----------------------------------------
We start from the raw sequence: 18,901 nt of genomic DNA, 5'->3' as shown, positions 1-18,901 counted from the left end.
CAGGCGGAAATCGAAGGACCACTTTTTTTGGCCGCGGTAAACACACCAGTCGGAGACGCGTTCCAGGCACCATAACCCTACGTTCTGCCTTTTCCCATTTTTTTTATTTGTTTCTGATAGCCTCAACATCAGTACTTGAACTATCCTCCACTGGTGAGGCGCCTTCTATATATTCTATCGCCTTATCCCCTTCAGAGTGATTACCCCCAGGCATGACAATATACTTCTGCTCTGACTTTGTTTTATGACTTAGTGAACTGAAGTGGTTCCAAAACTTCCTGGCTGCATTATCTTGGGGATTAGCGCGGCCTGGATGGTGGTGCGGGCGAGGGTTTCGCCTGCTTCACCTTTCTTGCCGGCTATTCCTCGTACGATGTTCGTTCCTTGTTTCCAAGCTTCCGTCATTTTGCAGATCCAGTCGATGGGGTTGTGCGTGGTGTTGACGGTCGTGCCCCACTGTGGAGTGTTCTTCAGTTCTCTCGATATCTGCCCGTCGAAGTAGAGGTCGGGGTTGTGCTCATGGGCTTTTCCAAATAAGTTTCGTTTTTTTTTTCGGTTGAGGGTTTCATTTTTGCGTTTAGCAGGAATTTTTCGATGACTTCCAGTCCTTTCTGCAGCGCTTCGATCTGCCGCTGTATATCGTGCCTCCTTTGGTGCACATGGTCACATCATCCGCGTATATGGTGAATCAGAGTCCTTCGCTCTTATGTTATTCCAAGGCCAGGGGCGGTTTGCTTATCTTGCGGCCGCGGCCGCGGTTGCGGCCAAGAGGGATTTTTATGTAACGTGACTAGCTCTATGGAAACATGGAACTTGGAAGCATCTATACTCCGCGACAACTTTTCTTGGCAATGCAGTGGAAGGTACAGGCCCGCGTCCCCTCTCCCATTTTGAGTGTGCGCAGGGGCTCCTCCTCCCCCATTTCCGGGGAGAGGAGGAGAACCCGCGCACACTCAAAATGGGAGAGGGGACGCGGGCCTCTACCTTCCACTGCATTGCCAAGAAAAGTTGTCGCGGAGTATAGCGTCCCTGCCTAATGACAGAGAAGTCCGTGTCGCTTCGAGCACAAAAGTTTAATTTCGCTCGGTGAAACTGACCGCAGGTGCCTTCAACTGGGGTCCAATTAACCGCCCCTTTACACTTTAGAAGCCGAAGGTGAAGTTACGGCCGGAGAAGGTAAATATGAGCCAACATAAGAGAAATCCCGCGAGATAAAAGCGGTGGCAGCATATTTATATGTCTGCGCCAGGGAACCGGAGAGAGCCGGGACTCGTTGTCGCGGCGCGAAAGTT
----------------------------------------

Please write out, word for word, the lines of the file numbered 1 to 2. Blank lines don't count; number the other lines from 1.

We start from the raw sequence: 18,901 nt of genomic DNA, 5'->3' as shown, positions 1-18,901 counted from the left end.
CAGGCGGAAATCGAAGGACCACTTTTTTTGGCCGCGGTAAACACACCAGTCGGAGACGCGTTCCAGGCACCATAACCCTACGTTCTGCCTTTTCCCATTTTTTTTATTTGTTTCTGATAGCCTCAACATCAGTACTTGAACTATCCTCCACTGGTGAGGCGCCTTCTATATATTCTATCGCCTTATCCCCTTCAGAGTGATTACCCCCAGGCATGACAATATACTTCTGCTCTGACTTTGTTTTATGACTTAGTGAACTGAAGTGGTTCCAAAACTTCCTGGCTGCATTATCTTGGGGATTAGCGCGGCCTGGATGGTGGTGCGGGCGAGGGTTTCGCCTGCTTCACCTTTCTTGCCGGCTATTCCTCGTACGATGTTCGTTCCTTGTTTCCAAGCTTCCGTCATTTTGCAGATCCAGTCGATGGGGTTGTGCGTGGTGTTGACGGTCGTGCCCCACTGTGGAGTGTTCTTCAGTTCTCTCGATATCTGCCCGTCGAAGTAGAGGTCGGGGTTGTGCTCATGGGCTTTTCCAAATAAGTTTCGTTTTTTTTTTCGGTTGAGGGTTTCATTTTTGCGTTTAGCAGGAATTTTTCGATGACTTCCAGTCCTTTCTGCAGCGCTTCGATCTGCCGCTGTATATCGTGCCTCCTTTGGTGCACATGGTCACATCATCCGCGTATATGGTGAATCAGAGTCCTTCGCTCTTATGTTATTCCAAGGCCAGGGGCGGTTTGCTTATCTTGCGGCCGCGGCCGCGGTTGCGGCCAAGAGGGATTTTTATGTAACGTGACTAGCTCTATGGAAACATGGAACTTGGAAGCATCTATACTCCGCGACAACTTTTCTTGGCAATGCAGTGGAAGGTACAGGCCCGCGTCCCCTCTCCCATTTTGAGTGTGCGCAGGGGCTCCTCCTCCCCCATTTCCGGGGAGAGGAGGAGAACCCGCGCACACTCAAAATGGGAGAGGGGACGCGGGCCTCTACCTTCCACTGCATTGCCAAGAAAAGTTGTCGCGGAGTATAGCGTCCCTGCCTAATGACAGAGAAGTCCGTGTCGCTTCGAGCACAAAAGTTTAATTTCGCTCGGTGAAACTGACCGCAGGTGCCTTCAACTGGGGTCCAATTAACCGCCCCTTTACACTTTAGAAGCCGAAGGTGAAGTTACGGCCGGAGAAGGTAAATATGAGCCAACATAAGAGAAATCCCGCGAGATAAAAGCGGTGGCAGCATATTTATATGTCTGCGCCAGGGAACCGGAGAGAGCCGGGACTCGTTGTCGCGGCGCGAAAGTT